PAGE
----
Meanwhile, the architectural walk, which will kick off from tomorrow, would be conducted by Siddhant Shah, an architect and a heritage management consultant. Pooja Sood, the new director general of JKK says: “The effort is to create an avant-garde facility in Jaipur, that gives the artists in the state a platform while at the same time bring in quality visual and performing arts from across the world.”
The special attraction of Navaras is the ‘The Manganiyar Seduction’ at 7 pm at Madhyavarti. This theatrical presentation is an ecstatic music-making, mixing Muslim and Hindu traditions. Conceived by director Roysten Abel, this spectacular 80–minute performance features over 40 musicians in turbans and robes, who sit or kneel in red-draped cubicles. These cubicles are stacked in four tiers and illuminated when their occupants perform, thus creating a dramatic and astounding build-up of musical instruments and voices of the Manganiyar community. The dramatic set up is inspired by the red light district of Amsterdam. It is being held for the first time in Rajasthan after it was performed for the first time in 2006.
The play has opened many a festival, been enacted before queens and commoners and travelled the globe but unfortunately has never been performed in its native land. Roysten, incidentally, has created another play titled The Manganiyar Classroom, featuring the youngest members of the community in 2014.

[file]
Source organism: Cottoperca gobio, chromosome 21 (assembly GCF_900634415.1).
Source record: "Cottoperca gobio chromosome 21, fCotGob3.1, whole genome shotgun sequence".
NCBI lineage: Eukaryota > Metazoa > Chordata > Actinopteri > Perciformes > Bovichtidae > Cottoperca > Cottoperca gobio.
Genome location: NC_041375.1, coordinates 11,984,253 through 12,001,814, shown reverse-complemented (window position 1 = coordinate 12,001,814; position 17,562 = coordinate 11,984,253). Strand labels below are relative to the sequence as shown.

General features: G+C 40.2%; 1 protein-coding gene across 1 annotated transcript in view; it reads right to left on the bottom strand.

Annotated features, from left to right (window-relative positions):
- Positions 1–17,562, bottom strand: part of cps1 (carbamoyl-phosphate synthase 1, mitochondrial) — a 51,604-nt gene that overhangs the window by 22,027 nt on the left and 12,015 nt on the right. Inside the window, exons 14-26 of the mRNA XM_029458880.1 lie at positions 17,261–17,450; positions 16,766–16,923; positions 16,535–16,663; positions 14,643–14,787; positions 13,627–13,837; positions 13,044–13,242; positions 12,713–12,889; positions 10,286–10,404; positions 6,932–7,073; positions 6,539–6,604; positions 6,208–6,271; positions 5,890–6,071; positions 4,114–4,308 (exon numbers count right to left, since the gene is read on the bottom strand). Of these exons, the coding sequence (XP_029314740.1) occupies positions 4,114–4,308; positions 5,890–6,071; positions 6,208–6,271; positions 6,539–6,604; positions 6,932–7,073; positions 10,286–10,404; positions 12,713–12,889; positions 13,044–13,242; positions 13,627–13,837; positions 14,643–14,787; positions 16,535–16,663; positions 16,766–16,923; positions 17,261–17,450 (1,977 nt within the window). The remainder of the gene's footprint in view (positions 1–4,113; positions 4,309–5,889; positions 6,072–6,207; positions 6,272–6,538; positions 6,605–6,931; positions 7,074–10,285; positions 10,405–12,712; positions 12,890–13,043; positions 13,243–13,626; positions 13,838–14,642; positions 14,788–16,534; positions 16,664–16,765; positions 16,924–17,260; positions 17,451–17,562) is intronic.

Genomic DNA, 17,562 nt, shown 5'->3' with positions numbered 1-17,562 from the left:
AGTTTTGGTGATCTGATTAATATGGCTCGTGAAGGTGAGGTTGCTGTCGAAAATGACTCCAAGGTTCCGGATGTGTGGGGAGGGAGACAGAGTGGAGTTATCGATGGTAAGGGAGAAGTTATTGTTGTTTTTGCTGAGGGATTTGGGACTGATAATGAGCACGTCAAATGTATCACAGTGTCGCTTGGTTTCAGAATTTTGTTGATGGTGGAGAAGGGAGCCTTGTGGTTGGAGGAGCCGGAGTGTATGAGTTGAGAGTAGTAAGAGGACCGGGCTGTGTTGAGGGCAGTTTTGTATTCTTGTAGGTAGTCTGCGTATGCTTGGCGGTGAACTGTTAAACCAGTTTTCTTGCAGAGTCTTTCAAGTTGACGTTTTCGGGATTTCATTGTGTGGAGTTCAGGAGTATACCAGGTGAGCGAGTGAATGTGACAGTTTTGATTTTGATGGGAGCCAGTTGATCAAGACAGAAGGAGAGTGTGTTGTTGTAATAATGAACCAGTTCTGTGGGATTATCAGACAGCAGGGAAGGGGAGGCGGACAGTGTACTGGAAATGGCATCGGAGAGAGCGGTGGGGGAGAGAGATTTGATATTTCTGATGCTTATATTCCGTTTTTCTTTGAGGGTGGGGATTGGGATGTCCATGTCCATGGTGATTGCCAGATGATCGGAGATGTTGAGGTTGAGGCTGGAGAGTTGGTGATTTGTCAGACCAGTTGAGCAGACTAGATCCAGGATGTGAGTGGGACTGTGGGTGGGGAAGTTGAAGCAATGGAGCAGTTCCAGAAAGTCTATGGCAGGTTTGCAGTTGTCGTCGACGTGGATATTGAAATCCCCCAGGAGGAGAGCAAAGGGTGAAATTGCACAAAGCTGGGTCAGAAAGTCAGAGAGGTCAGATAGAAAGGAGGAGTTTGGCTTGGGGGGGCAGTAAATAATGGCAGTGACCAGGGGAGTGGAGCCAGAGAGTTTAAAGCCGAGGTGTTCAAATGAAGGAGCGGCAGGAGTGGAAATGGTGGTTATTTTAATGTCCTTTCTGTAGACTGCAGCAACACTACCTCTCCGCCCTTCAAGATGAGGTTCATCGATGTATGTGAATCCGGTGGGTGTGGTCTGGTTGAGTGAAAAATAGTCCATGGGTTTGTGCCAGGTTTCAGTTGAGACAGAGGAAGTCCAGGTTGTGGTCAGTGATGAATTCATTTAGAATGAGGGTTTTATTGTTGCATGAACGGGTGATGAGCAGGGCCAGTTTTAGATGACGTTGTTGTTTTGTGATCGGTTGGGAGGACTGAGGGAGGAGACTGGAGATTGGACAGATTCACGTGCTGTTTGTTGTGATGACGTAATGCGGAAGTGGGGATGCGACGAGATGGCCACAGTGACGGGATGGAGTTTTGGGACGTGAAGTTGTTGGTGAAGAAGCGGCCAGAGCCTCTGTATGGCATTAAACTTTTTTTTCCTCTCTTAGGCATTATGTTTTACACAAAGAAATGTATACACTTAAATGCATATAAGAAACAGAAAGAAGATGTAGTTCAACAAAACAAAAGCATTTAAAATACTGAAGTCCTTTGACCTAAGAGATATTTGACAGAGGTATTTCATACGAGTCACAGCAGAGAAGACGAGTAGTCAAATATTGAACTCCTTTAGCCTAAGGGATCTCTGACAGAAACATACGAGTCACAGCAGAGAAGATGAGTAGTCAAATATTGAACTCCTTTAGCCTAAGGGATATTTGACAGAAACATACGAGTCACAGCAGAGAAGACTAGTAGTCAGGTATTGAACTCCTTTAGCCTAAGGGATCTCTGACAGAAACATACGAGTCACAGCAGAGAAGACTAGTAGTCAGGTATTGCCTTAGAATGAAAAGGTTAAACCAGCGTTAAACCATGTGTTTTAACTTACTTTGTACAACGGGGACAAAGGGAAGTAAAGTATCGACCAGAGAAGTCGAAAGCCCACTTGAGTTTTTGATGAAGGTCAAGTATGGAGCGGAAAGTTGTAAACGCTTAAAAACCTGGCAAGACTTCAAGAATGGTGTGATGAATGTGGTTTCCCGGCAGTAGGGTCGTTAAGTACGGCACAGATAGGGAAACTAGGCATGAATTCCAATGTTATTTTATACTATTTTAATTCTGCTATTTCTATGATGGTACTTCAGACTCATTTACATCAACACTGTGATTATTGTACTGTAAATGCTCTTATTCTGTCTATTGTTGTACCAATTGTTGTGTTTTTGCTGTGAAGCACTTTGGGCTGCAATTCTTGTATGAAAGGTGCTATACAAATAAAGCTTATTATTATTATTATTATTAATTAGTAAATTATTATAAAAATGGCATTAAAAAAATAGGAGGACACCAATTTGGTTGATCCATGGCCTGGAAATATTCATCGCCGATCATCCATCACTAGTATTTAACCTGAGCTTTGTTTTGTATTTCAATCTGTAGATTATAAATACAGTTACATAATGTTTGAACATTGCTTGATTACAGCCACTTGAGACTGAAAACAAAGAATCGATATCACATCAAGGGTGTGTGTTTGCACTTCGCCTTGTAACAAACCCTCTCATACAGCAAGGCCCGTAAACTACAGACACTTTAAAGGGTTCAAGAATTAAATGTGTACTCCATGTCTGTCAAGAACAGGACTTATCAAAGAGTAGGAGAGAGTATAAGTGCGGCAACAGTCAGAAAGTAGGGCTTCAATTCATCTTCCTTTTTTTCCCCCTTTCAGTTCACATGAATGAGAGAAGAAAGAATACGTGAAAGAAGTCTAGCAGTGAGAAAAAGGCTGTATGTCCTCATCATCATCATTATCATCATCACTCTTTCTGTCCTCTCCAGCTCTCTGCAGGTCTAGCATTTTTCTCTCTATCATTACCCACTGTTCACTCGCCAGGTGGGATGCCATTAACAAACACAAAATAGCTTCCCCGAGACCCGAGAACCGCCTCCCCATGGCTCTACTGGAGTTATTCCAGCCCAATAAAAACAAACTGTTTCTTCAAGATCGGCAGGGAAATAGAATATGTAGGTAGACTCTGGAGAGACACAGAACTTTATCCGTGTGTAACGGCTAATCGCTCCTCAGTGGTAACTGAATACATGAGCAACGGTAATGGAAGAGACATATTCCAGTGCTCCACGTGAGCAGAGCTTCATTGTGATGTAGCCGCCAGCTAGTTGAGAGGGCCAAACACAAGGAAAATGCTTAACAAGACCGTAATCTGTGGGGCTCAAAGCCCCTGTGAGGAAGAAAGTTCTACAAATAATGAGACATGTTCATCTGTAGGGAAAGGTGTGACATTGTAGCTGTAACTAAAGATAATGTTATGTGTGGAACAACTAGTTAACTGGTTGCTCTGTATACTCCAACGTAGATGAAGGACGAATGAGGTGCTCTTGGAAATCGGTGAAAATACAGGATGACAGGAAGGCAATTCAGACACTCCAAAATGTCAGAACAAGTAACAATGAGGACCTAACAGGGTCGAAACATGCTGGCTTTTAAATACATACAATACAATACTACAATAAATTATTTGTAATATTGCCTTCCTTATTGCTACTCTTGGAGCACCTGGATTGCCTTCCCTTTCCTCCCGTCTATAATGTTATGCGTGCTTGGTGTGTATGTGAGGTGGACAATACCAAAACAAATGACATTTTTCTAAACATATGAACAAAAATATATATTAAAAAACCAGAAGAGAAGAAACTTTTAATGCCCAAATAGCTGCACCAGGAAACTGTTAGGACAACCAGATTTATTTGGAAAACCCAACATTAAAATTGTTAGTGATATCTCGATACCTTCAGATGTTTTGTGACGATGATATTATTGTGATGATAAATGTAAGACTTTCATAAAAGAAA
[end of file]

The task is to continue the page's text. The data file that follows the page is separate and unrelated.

Later in the week the Jaipurites will get to see ‘Sharira’ Dance Performance (16 March); Dhruv Sangari’s Sufi Music (17 March), ‘Meidhwani’ Dance Performance (18 March) and ‘Maati Baani’Fusion Music (19 March).
Strong on the theatre element, there will be as many as four plays during the festival: ‘Barrister Parvateesham’ (19 March); ‘Nagamandala’ (20 March); ‘Main Hoon Yusuf Aur Yai Hai Mera Bhai’ (21 March) and ‘Macbeth’ (22 March).
A special feature of the festival will be the morning classical programmes by Pandit Harish Tiwari (19 March) and Pandit Kushal Das (20 March) at 7.30 am at JKK Lawns.
Till now most events at JKK have been free. But now some of the events would be tickets to get the right kind of audience for it. Except the inaugural event of the ‘Navras’ – ‘The Manganiyar Seduction’, ‘Architectural Walk’ and the morning ragas on 19 and 20 March, all performances will be ticketed on moderate rates. While the performances at the Madhyavarti will be priced at Rs. 30, the ones in Rangayan will be priced at Rs. 100 per person. The tickets are available at the JKK reception from 9.30 am to 6 pm.
But JKK has had its fair share of controversies as well in the recent past. Some Bajrang Dal activists had created a furore after a floating cow installation was put up at the venue during an art summit and was pulled down by activists. The state government had been embroiled in another controversy, when it scrapped a list of nominees for the JKK’s culture panel that included British-Indian sculptor Anish Kapoor, who had criticised Prime Minister Narendra Modi during his recent Britain visit.